Welcome to Trade Secrets. As a resident of Europe, today I will mainly be staying inside and drinking cool water, and I advise anyone else who can to do the same. The main piece today is on another of the EU’s instruments against what it sees as unfair foreign competition, on this occasion state-subsidised foreign companies gallivanting freely around the single market. Charted waters looks at the latest UK trade figures. If you’ve got views on anything, and I promise to read all emails even if I don’t have time to respond, I’m on firstname.lastname@example.org.
Fighting off the handout hoodlums
And so another javelin is polished, sharpened and added to the EU’s arsenal. Its intended target: those barbarians seeking to plunder the European single market empire armed with that most dastardly and underhand of weapons, distortive state subsidies. A broad political agreement on the new foreign subsidies regulation (FSR) was reached between the EU’s governments and the European Parliament on June 30 as France, a big fan of the idea, pushed it through on the very last day of holding the rotating six-month EU presidency.
First, I’ll look at the policy context in which it was forged, and then about how it might work, or not.
The FSR is one of a series of instruments the EU is developing or expanding to address various unfair trade and investment practices by foreign companies, including screening of foreign direct investment, rules on procurement and the forthcoming anti-coercion instrument. Brussels labels them “autonomous” but I’ll continue to call them “unilateral”.
They share two attributes: one, a sense that the international playing field needs levelling, and two, a centralisation of power in the European Commission, reversing the conventional view that power has for years been draining out to the member states. They’re also all fairly obviously aimed mainly at China.
Unusually, the FSR is an internal market competition tool with trade and foreign direct investment (FDI) implications. In essence it extends the EU’s state aid regime beyond its borders. It can restrict public procurement bids, takeovers and general market activity by foreign companies receiving government subsidies if they get an unfair advantage — though a “balancing” test still allows those companies to operate if they bring big benefits such as improving competition or driving down costs.
Like EU state aid rules, it puts a lot of discretionary power in the hands of commission officials. The point here — the same is said of the anti-coercion instrument — is to insulate its use from bilateral lobbying (that is, bullying) of individual member states by trading partners (that is, China).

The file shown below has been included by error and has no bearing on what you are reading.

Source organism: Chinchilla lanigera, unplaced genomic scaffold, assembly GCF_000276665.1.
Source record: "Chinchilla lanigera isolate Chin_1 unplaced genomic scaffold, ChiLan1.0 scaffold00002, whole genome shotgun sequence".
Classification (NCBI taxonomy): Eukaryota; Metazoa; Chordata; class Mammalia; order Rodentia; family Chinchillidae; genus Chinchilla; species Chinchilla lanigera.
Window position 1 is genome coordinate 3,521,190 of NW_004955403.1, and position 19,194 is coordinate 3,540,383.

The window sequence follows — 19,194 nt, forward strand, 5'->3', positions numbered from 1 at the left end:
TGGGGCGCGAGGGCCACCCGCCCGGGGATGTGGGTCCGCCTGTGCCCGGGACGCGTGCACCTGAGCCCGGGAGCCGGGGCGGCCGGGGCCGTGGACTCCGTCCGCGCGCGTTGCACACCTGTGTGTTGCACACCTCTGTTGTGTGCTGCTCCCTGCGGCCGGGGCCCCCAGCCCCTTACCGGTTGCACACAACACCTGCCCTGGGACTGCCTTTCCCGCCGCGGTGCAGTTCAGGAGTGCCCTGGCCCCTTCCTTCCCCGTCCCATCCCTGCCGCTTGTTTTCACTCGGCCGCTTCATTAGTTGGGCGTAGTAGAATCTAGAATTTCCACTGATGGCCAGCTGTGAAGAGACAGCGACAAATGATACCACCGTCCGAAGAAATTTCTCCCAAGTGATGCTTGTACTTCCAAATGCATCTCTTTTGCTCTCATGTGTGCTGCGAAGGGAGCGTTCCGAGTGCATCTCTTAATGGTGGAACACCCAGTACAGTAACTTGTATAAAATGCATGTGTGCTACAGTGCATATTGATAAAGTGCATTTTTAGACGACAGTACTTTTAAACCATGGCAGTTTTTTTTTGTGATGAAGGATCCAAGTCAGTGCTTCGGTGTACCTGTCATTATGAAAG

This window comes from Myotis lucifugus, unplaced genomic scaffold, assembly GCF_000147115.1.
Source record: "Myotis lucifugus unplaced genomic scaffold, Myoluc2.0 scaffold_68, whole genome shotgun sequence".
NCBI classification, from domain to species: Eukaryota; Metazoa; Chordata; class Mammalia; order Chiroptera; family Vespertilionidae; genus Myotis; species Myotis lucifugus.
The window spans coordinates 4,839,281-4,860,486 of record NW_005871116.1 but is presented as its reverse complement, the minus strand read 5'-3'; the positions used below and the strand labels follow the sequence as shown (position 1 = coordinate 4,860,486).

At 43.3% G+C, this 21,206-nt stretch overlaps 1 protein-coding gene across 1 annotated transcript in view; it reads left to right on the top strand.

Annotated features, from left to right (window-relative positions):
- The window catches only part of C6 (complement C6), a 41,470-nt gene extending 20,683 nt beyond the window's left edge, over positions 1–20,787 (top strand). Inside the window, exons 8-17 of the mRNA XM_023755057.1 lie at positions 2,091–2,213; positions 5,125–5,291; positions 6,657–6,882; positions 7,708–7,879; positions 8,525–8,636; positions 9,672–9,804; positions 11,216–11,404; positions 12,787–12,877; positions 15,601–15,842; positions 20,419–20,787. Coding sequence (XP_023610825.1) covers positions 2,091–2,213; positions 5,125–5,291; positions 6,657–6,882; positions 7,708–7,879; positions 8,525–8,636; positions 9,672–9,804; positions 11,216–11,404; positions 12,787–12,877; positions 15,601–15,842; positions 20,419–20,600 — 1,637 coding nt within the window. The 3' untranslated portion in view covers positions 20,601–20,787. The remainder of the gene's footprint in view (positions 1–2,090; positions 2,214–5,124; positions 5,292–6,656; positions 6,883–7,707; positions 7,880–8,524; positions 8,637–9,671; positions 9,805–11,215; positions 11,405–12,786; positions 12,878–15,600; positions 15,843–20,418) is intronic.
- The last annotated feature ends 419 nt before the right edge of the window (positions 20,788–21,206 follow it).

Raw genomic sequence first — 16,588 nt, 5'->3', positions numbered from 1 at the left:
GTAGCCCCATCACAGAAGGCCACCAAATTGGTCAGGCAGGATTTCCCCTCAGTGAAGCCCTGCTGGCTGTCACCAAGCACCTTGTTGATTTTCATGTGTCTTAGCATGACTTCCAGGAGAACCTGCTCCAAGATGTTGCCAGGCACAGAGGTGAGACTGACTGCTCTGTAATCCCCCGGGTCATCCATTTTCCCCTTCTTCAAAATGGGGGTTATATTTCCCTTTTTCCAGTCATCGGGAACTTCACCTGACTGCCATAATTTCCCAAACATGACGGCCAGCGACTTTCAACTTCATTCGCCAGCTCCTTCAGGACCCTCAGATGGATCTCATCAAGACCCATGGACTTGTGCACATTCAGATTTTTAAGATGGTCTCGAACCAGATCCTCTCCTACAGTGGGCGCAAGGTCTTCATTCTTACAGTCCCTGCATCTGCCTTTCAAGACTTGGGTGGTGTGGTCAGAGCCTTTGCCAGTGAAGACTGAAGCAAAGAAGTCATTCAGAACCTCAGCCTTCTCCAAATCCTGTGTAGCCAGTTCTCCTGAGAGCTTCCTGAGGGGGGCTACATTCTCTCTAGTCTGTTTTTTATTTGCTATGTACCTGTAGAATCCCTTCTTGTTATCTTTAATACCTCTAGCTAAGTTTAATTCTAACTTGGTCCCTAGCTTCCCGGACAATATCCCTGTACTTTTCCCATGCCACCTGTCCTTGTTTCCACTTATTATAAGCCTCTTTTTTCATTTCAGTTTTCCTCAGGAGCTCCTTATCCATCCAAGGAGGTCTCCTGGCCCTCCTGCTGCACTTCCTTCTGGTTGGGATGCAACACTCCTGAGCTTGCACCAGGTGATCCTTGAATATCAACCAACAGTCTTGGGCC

The logic seems solid, but the timing isn’t exactly perfect. First, the EU’s own state aid regime is under constant pressure from member states to loosen its disciplines. The EU relaxed the rules to respond to Covid-19 and then again for the Ukraine war. With the Brits gone and France rampant, the pressure to allow more government interventionism has intensified. If it makes a big deal out of going after other countries’ subsidies, the EU might find itself with a wobbly leg to stand on.
Second, if China is the target, the FSR is arriving a bit late. “This would have been a good tool to have had in the late 1990s,” says one EU official drily. Chinese FDI has been dropping off for years, as China has adopted President Xi Jinping’s “dual circulation” strategy, focusing on the domestic market. In 2017, the consultancy RBB Economics says, China held less than 1 per cent of the stock of FDI in the EU, and as of 2019 its share of FDI inflows was just 3 per cent and falling.
Instead of China, the measure might end up catching US companies, who make up nearly a third of FDI inflows to the EU. Lifting up a stone designed for Chinese toes and instead dropping it on the digits of a US administration that says it wants transatlantic co-operation on supply chains (though I for one have doubts) presumably isn’t the intended outcome. The EU-US Trade and Technology Council is supposed to create co-operation over subsidies for semiconductors, for example. The FSR isn’t likely to create a warm fuzzy feeling of transatlantic trust.
More generally, the FSR is bound to introduce some uncertainty among foreign companies about whether to enter the EU market, not least because of the hefty record-keeping and notification requirements it carries.
Ultimately, the FSR has the same issues as other EU unilateral instruments. You can see the problem it’s trying to solve; you can see how it’s supposed to work. But in the real world, with uncertainties over the facts on the ground, an untested bureaucratic process and back-stairs political pressure all in play, it might achieve little more than making the process of investing, selling and bidding for contracts in the EU more complex than normal. It’s all going to be about the implementation and the commission’s use of its discretion, and as such it’s going to be worth keeping a close eye on.
As well as this newsletter, I write a Trade Secrets column for FT.com every Wednesday. Click here to read the latest, and visit ft.com/trade-secrets to see all my columns and previous newsletters too.
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Trade Secrets is edited by Jonathan Moules